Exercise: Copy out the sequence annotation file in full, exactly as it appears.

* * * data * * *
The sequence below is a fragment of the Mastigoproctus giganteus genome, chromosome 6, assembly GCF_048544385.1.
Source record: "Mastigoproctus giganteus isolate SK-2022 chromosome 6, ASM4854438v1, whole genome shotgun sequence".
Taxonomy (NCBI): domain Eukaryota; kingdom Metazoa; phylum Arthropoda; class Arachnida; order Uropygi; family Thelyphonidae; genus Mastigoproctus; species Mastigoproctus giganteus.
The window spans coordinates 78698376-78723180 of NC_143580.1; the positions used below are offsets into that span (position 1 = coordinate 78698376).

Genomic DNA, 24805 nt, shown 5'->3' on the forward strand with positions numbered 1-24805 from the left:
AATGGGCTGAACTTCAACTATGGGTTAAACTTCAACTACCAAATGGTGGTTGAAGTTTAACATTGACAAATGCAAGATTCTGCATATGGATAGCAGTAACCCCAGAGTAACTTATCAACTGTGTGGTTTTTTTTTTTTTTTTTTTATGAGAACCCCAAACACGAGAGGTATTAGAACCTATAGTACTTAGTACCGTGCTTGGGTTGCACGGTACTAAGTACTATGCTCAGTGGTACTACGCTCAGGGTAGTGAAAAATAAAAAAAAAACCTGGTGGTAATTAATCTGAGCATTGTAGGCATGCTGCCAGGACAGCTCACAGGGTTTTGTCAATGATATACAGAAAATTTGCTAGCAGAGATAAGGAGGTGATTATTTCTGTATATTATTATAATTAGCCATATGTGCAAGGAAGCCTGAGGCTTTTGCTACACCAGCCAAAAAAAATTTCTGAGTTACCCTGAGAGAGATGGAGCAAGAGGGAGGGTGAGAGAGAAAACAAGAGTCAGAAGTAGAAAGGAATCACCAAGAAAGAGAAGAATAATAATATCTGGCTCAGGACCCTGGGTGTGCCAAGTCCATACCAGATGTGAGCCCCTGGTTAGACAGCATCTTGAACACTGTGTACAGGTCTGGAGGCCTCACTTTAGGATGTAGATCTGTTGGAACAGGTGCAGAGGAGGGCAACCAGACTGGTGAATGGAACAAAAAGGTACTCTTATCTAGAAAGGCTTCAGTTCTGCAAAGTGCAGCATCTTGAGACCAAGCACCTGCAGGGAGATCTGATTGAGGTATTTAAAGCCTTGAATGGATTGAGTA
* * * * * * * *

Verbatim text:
The sequence below is a fragment of the Mastigoproctus giganteus genome, chromosome 6, assembly GCF_048544385.1.
Source record: "Mastigoproctus giganteus isolate SK-2022 chromosome 6, ASM4854438v1, whole genome shotgun sequence".
Taxonomy (NCBI): domain Eukaryota; kingdom Metazoa; phylum Arthropoda; class Arachnida; order Uropygi; family Thelyphonidae; genus Mastigoproctus; species Mastigoproctus giganteus.
The window spans coordinates 78698376-78723180 of NC_143580.1; the positions used below are offsets into that span (position 1 = coordinate 78698376).

Genomic DNA, 24805 nt, shown 5'->3' on the forward strand with positions numbered 1-24805 from the left:
AATGGGCTGAACTTCAACTATGGGTTAAACTTCAACTACCAAATGGTGGTTGAAGTTTAACATTGACAAATGCAAGATTCTGCATATGGATAGCAGTAACCCCAGAGTAACTTATCAACTGTGTGGTTTTTTTTTTTTTTTTTTTATGAGAACCCCAAACACGAGAGGTATTAGAACCTATAGTACTTAGTACCGTGCTTGGGTTGCACGGTACTAAGTACTATGCTCAGTGGTACTACGCTCAGGGTAGTGAAAAATAAAAAAAAAACCTGGTGGTAATTAATCTGAGCATTGTAGGCATGCTGCCAGGACAGCTCACAGGGTTTTGTCAATGATATACAGAAAATTTGCTAGCAGAGATAAGGAGGTGATTATTTCTGTATATTATTATAATTAGCCATATGTGCAAGGAAGCCTGAGGCTTTTGCTACACCAGCCAAAAAAAATTTCTGAGTTACCCTGAGAGAGATGGAGCAAGAGGGAGGGTGAGAGAGAAAACAAGAGTCAGAAGTAGAAAGGAATCACCAAGAAAGAGAAGAATAATAATATCTGGCTCAGGACCCTGGGTGTGCCAAGTCCATACCAGATGTGAGCCCCTGGTTAGACAGCATCTTGAACACTGTGTACAGGTCTGGAGGCCTCACTTTAGGATGTAGATCTGTTGGAACAGGTGCAGAGGAGGGCAACCAGACTGGTGAATGGAACAAAAAGGTACTCTTATCTAGAAAGGCTTCAGTTCTGCAAAGTGCAGCATCTTGAGACCAAGCACCTGCAGGGAGATCTGATTGAGGTATTTAAAGCCTTGAATGGATTGAGTA